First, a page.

Career In Action: List your strengths

I find listing my strengths easier than listing my weaknesses but nevertheless it is still hard, as is any self evaluation because I lack genuine objectivity. This being said it is a useful exercise to do as it highlights what elements of a role you would excel at.


Just as when listing your weaknesses, there are three main areas. Technical (also known as skills), such as being great at Microsoft Excel (spreadsheets) or having an advanced driving license, interpersonal, such as being great at customer service or motivating a team and mental, such as having an analytical mind.


List them now and for each strength you identify, give an example of when you have used this strength successfully (this will help you in interviews later on).


Now take another look at the list and see if these strengths would be involved with any of your shortlisted career paths. If they aren’t there’s no need to fret, it simply means you have an opportunity to develop even more strengths!


Career In Action: To study or not to study?

This can be a really contentious issue. Many of us would love to study full time but simply cannot afford to because of existing financial commitments. But there are options, you could work part time if you think you would still be able to fulfill your study commitments, you could save over a period of time to take time out to study full time or you could even study alongside your full time job via distance learning.


For others still studying would rather be avoided, which is also fine, it just might limit your career choices or impact your entry level pay. Having said that there is a lot to say for practical experience and working your way up the career ladder is both exhilarating and rewarding, marking it a huge achievement.


To help you decide which pathway is best for you work your way through the following three sets of questions for each career option on your shortlist:


Study pathway

1. How much does the course cost (excluding distance learning)?
2. How much does the distance learning course cost?
3. How long is the duration of both versions of the course?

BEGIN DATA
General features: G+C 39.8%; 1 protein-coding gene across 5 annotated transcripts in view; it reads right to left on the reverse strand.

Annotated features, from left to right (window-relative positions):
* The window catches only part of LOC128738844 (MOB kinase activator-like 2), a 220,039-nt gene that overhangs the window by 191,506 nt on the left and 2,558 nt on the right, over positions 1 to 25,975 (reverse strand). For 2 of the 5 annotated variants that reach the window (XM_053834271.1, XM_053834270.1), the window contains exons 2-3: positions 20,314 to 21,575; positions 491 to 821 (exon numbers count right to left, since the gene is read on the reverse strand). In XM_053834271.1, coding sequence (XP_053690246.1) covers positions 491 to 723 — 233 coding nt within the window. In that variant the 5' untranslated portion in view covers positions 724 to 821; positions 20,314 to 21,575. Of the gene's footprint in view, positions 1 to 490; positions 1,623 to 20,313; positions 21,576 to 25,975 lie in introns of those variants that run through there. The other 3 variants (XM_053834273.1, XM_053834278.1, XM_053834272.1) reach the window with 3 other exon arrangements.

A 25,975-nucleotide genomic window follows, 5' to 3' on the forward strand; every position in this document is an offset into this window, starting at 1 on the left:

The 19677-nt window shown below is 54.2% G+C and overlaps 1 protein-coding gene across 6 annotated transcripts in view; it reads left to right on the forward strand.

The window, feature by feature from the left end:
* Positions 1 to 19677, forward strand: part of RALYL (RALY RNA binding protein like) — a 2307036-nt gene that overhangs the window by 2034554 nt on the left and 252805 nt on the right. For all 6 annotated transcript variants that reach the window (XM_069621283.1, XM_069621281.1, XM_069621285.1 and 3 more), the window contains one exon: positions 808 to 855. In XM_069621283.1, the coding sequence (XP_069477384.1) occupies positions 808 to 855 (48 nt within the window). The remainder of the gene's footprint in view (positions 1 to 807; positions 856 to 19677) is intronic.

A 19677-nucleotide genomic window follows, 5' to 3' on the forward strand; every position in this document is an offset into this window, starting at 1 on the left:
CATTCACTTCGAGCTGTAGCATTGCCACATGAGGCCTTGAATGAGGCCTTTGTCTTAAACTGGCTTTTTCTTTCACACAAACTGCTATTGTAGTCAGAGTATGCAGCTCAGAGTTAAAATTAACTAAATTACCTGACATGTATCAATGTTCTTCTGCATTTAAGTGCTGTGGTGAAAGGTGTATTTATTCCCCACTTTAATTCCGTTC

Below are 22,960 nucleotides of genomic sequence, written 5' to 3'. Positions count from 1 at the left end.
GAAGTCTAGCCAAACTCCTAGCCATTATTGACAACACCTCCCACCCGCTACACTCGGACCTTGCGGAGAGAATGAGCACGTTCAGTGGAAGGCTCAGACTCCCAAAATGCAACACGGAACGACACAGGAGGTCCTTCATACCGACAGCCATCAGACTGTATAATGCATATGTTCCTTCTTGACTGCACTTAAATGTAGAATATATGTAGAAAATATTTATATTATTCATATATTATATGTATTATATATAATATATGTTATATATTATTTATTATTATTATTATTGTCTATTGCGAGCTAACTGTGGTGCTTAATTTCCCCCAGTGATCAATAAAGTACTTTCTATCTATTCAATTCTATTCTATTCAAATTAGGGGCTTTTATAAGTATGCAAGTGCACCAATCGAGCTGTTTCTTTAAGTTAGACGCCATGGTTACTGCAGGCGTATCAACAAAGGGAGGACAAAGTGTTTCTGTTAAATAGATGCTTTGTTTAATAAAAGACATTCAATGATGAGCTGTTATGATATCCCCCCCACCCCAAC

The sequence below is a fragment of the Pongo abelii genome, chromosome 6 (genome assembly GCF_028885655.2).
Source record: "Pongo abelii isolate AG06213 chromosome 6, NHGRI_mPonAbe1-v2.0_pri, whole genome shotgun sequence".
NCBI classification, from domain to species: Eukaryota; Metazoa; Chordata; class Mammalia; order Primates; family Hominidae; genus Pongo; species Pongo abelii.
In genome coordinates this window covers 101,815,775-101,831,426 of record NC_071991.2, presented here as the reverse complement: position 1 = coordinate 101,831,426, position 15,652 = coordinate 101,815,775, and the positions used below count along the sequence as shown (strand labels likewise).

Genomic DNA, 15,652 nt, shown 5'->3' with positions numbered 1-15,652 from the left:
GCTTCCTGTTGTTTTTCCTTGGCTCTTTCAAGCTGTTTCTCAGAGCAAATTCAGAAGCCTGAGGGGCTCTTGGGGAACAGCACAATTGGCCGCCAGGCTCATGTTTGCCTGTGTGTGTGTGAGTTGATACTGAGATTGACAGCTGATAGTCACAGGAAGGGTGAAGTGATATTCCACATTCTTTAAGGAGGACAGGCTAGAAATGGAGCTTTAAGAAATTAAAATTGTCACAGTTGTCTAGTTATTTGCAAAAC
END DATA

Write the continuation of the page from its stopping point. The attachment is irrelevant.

4. What would be my monthly living expenses?
5. Do I have enough savings to afford the costs involved? (look at both classroom and distance learning options)
6. If I don’t have enough savings how many hours would I need to work at minimum wage each week to afford it? Is working for that time conducive to the amount of study I will need to do? Is there an option to study part-time where the course is stretched out for longer but I would be able to work part-time without it distracting from my studies?
7. What is the entry level pay after finishing my qualifications?
8. What is the top salary for people with these qualifications?


Studying alongside a full time job pathway

1. How much does the distance learning course cost?
2. How long is the duration of the course?
3. How many study hours are advised per week?
4. Would I realistically have enough time to complete the course?
5. Am I being realistic with how much time I can dedicate to my studies?
6. What is the entry level pay after finishing my qualifications?
7. What is the top salary for people with these qualifications?


Work pathway

1. How much is entry level pay without any qualifications? What is the difference between this and the entry level pay after doing the qualifications as I outlined in my ‘study pathway’ and my ‘studying alongside a full time job’ pathway?
2. What is the top salary for someone without any qualifications?
3. How long realistically before I work my way up the career ladder to my desired level of pay and responsibility?
4. Can I manage financially whilst I am working my way up and if not can I rely on my partner or family for financial support in the meantime?


Career In Action: Current role – list likes and dislikes

Seeing as it’s Valentines it’s time to find out how much you love your current role and list your specific likes and dislikes. For now, separate the politics from the role itself – the politics list of likes and dislikes comes later.


As with any exercise like this, one list will invariably be easier than the other, but try your best to think of as many items for each list. The longer and more detailed the list, the better, as this will be a strong indicator of what future jobs will either be a perfect fit or a disaster waiting to happen.